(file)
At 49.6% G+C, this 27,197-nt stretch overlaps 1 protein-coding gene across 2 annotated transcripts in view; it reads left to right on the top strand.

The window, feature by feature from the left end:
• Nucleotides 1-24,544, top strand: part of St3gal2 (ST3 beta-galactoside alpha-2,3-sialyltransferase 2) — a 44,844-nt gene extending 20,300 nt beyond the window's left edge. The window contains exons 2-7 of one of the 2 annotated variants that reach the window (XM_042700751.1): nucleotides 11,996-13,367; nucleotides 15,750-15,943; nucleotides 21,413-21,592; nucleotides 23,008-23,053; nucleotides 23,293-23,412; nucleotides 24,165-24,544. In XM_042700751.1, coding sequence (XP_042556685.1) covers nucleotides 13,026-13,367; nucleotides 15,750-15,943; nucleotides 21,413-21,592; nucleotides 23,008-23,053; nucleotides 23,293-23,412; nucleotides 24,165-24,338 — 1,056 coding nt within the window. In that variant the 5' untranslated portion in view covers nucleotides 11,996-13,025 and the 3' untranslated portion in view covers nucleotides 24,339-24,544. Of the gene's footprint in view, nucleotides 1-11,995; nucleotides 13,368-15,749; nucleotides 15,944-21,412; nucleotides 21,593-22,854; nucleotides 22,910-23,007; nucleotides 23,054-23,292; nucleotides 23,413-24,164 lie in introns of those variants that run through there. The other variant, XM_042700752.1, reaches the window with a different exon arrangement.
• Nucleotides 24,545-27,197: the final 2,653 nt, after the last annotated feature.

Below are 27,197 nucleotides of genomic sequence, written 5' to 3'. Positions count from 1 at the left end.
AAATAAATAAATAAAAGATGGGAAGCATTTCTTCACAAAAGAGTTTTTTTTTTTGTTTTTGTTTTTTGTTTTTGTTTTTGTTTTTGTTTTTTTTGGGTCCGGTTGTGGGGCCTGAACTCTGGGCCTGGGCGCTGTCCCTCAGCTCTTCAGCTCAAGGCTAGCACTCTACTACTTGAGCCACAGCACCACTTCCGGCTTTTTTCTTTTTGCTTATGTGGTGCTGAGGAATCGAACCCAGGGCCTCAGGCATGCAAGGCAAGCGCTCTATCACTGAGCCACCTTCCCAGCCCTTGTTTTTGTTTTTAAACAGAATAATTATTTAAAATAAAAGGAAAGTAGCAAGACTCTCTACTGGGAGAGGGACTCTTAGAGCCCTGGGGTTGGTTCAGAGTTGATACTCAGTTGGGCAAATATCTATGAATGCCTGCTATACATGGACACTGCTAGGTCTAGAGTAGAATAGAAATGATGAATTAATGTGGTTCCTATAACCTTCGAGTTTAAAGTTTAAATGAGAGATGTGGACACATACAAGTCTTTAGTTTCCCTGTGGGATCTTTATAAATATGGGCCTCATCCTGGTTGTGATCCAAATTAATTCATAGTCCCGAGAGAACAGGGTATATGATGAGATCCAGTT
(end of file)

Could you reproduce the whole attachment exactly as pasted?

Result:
At 49.6% G+C, this 27,197-nt stretch overlaps 1 protein-coding gene across 2 annotated transcripts in view; it reads left to right on the top strand.

The window, feature by feature from the left end:
• Nucleotides 1-24,544, top strand: part of St3gal2 (ST3 beta-galactoside alpha-2,3-sialyltransferase 2) — a 44,844-nt gene extending 20,300 nt beyond the window's left edge. The window contains exons 2-7 of one of the 2 annotated variants that reach the window (XM_042700751.1): nucleotides 11,996-13,367; nucleotides 15,750-15,943; nucleotides 21,413-21,592; nucleotides 23,008-23,053; nucleotides 23,293-23,412; nucleotides 24,165-24,544. In XM_042700751.1, coding sequence (XP_042556685.1) covers nucleotides 13,026-13,367; nucleotides 15,750-15,943; nucleotides 21,413-21,592; nucleotides 23,008-23,053; nucleotides 23,293-23,412; nucleotides 24,165-24,338 — 1,056 coding nt within the window. In that variant the 5' untranslated portion in view covers nucleotides 11,996-13,025 and the 3' untranslated portion in view covers nucleotides 24,339-24,544. Of the gene's footprint in view, nucleotides 1-11,995; nucleotides 13,368-15,749; nucleotides 15,944-21,412; nucleotides 21,593-22,854; nucleotides 22,910-23,007; nucleotides 23,054-23,292; nucleotides 23,413-24,164 lie in introns of those variants that run through there. The other variant, XM_042700752.1, reaches the window with a different exon arrangement.
• Nucleotides 24,545-27,197: the final 2,653 nt, after the last annotated feature.

Below are 27,197 nucleotides of genomic sequence, written 5' to 3'. Positions count from 1 at the left end.
AAATAAATAAATAAAAGATGGGAAGCATTTCTTCACAAAAGAGTTTTTTTTTTTGTTTTTGTTTTTTGTTTTTGTTTTTGTTTTTGTTTTTTTTGGGTCCGGTTGTGGGGCCTGAACTCTGGGCCTGGGCGCTGTCCCTCAGCTCTTCAGCTCAAGGCTAGCACTCTACTACTTGAGCCACAGCACCACTTCCGGCTTTTTTCTTTTTGCTTATGTGGTGCTGAGGAATCGAACCCAGGGCCTCAGGCATGCAAGGCAAGCGCTCTATCACTGAGCCACCTTCCCAGCCCTTGTTTTTGTTTTTAAACAGAATAATTATTTAAAATAAAAGGAAAGTAGCAAGACTCTCTACTGGGAGAGGGACTCTTAGAGCCCTGGGGTTGGTTCAGAGTTGATACTCAGTTGGGCAAATATCTATGAATGCCTGCTATACATGGACACTGCTAGGTCTAGAGTAGAATAGAAATGATGAATTAATGTGGTTCCTATAACCTTCGAGTTTAAAGTTTAAATGAGAGATGTGGACACATACAAGTCTTTAGTTTCCCTGTGGGATCTTTATAAATATGGGCCTCATCCTGGTTGTGATCCAAATTAATTCATAGTCCCGAGAGAACAGGGTATATGATGAGATCCAGTT